Saturday, December 8, 2012

A Sad Ending

IBM has been trying to increase market share by recruiting to more obscure markets for Internet access. They've even attempted to get monasteries connected to the Internet. At one small monastery in France, the monsignor, Father Jean-Paul, was not interested in getting access to the Internet, but one monk, Brother William, tried to persuade him. As an additional incentive, IBM even offered to give them free access for one year. The Father finally agreed but only under strict conditions that the monk would only use the Internet for biblical research.  Brother William started using the Internet and became amazed at the amount of information available. He downloaded texts of the Dead Sea Scrolls and biblical commentaries, and he talked with people who studied the ancient Greek and Hebrew languages. Father Jean-Paul was impressed with the research done and the amount of information available, but he continued to warn Brother William about the temptations of the Internet.  Well, Brother William continued his research, and soon he became a bit of an authority himself on biblical matters. Soon, people were e-mailing him for information on the Bible and spiritual matters. He would answer their questions and even set up his own "Dear Monk" Web site. He even started sending out weekly heartwarming stories about how God was working in people's lives. Eventually he noticed that many people kept asking the same questions over and over, so he created a little booklet of frequently asked questions about God. But now Brother William had a dilemma. He knew that according to human nature, people value information more if they have to pay for it, but he had taken a vow of poverty and did not want any money. So, he decided to set up charity fund for widows and orphans, and all proceeds from his booklets would go to charity. So Brother William set up an Internet business where people would order one of his booklets, and he would send it to them after they sent a small amount of money to the charity fund. When Father Jean-Paul discovered what Brother William had done, he discharged him immediately from the monastery. It seemed that the Father did not like his monk e-business.

Tuesday, December 4, 2012

Often It Is Hard To Change, But ...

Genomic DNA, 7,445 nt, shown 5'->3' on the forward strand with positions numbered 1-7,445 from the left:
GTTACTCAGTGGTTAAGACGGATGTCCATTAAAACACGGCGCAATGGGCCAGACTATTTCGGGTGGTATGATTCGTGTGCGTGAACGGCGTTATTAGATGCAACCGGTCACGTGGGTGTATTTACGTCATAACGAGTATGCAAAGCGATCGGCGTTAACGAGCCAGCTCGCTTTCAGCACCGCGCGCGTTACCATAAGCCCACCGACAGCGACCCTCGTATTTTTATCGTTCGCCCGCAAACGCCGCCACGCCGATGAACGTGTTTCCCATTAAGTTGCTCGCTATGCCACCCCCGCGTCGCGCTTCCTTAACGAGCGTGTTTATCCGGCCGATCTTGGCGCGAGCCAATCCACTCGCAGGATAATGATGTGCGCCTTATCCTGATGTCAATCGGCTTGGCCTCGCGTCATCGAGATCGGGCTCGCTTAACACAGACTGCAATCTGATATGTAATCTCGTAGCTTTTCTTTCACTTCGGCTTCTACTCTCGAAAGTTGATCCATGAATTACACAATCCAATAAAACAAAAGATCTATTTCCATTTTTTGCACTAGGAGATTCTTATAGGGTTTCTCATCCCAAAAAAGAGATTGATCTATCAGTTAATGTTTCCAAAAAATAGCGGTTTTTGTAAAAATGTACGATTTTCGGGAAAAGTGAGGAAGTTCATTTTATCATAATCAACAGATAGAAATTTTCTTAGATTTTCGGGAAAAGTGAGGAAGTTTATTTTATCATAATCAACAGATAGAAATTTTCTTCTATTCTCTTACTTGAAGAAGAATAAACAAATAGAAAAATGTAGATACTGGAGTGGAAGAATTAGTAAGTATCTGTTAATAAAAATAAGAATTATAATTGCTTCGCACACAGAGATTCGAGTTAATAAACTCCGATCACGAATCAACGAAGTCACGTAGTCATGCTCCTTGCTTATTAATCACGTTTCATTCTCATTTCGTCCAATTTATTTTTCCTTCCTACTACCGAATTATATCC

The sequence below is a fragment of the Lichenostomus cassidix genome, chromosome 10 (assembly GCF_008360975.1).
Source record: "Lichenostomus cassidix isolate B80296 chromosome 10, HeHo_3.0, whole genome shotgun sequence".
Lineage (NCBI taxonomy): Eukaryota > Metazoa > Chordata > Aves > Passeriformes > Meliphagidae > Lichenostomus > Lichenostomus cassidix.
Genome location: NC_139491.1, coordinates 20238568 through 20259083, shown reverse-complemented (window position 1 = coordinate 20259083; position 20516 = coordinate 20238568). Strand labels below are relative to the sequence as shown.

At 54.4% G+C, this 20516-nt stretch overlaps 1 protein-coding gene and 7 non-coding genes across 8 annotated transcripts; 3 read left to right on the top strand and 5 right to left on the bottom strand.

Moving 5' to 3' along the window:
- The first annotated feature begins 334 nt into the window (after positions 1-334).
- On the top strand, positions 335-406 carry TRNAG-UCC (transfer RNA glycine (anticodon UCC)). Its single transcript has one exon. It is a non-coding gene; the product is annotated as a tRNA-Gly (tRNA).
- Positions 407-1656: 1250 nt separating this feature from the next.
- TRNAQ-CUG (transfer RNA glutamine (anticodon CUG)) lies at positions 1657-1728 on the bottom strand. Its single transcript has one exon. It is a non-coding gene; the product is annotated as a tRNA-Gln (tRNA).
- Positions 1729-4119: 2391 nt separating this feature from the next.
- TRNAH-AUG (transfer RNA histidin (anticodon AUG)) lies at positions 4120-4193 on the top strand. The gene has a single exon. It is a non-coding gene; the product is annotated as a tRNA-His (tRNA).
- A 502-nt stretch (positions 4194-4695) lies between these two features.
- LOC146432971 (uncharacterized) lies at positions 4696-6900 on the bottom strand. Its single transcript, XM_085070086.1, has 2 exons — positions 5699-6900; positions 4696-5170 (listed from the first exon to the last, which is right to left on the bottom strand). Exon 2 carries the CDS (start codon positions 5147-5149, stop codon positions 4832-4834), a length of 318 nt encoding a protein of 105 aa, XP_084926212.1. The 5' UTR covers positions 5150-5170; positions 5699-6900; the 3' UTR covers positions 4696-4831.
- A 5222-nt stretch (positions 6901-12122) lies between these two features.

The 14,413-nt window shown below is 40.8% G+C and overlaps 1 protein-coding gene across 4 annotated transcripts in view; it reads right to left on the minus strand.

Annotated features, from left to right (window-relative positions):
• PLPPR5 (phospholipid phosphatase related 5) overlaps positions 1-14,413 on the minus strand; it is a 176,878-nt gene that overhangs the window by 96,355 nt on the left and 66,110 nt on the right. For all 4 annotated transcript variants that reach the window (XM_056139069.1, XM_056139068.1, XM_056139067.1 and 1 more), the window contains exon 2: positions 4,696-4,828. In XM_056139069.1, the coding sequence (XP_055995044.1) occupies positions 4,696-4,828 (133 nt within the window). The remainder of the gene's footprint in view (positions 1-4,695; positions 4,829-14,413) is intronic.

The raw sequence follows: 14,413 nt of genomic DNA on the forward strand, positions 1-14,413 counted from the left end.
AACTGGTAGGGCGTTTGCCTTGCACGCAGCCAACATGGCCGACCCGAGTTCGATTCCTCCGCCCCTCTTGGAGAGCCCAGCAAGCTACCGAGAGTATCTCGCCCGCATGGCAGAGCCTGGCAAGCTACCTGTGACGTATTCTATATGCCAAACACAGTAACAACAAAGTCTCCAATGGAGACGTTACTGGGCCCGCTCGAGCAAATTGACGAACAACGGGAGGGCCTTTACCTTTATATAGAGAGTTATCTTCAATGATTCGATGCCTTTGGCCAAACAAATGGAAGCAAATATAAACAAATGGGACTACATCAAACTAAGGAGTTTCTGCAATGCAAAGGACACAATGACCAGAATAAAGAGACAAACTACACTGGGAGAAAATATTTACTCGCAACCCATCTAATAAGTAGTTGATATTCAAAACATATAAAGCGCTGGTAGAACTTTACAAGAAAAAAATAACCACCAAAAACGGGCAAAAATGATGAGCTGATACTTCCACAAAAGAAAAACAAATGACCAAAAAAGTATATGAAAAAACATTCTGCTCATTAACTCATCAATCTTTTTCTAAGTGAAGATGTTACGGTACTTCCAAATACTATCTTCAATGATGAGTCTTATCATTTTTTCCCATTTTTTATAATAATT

As long as I can remember, we have always done the majority of our clothing shopping at a J C Penney department store.  As a child my parents shopped there regularly.  As our kids grew up we made most of our purchases there.  I would guess that 95% of my present wardrobe has come from one of their stores.  Two of my uncles made their careers with the company, serving as managers of numerous stores in at least four different states.  The founder was a born again Christian who was a great businessman and  provided families with good value at good prices.  We were loyal customers.  But the last few years that has changed. My one uncle told me that the recent changes would make Mr. Penney turn over in his grave.  The store made major changes and I guess has attempted to create a new reputation.  Gone are the regular sales and the special coupons which we frequently used to save money.  They claim that their present regular prices are low enough that you don't need sale prices.  If that is true, I guess I haven't really noticed it.  Their advertising is poor with flashy colorful booklets which appear to include very few products, loads of white unused space and questionable bargains.  They now claim that they are the home of the "square deal", whatever that means, but that hasn't impressed me and apparently it hasn't impressed too many other buyers.  When shopping recently I have found that they didn't have the selection they used to have and it almost appears that they are cutting some of the traditional lines.  When I couldn't find what I wanted I have been told to use the internet.  Now if that is the answer, why even have the store open.  If you must use the internet to get what you need why not just use the internet all the time.  It saves on the gas money.  I had been looking for a particular product that I had purchased in the past in the local store only to find out that they just haven't restocked it.  After being told to try the internet, my wife suggested that we go next door and try Kohls.  I said that wouldn't work because Kohls wouldn't have the quality I was looking for.  But I was wrong.  Not only did Kohls have it, but they had all sizes and colors readily available.  And I have been told by others that this is true of most of the products we used to buy from Penneys.  So maybe even a senior guy like me can change his ways.  Maybe old dogs can learn new tricks.  P.S. - I just stopped in once again today looking for some clothing items that I have always purchased there.  Not only was the store almost empty of customers, I found that they no longer carried the lines that I have bought there for years.  On the way out I said to my wife, "so long Penney's, it has been nice to know you!"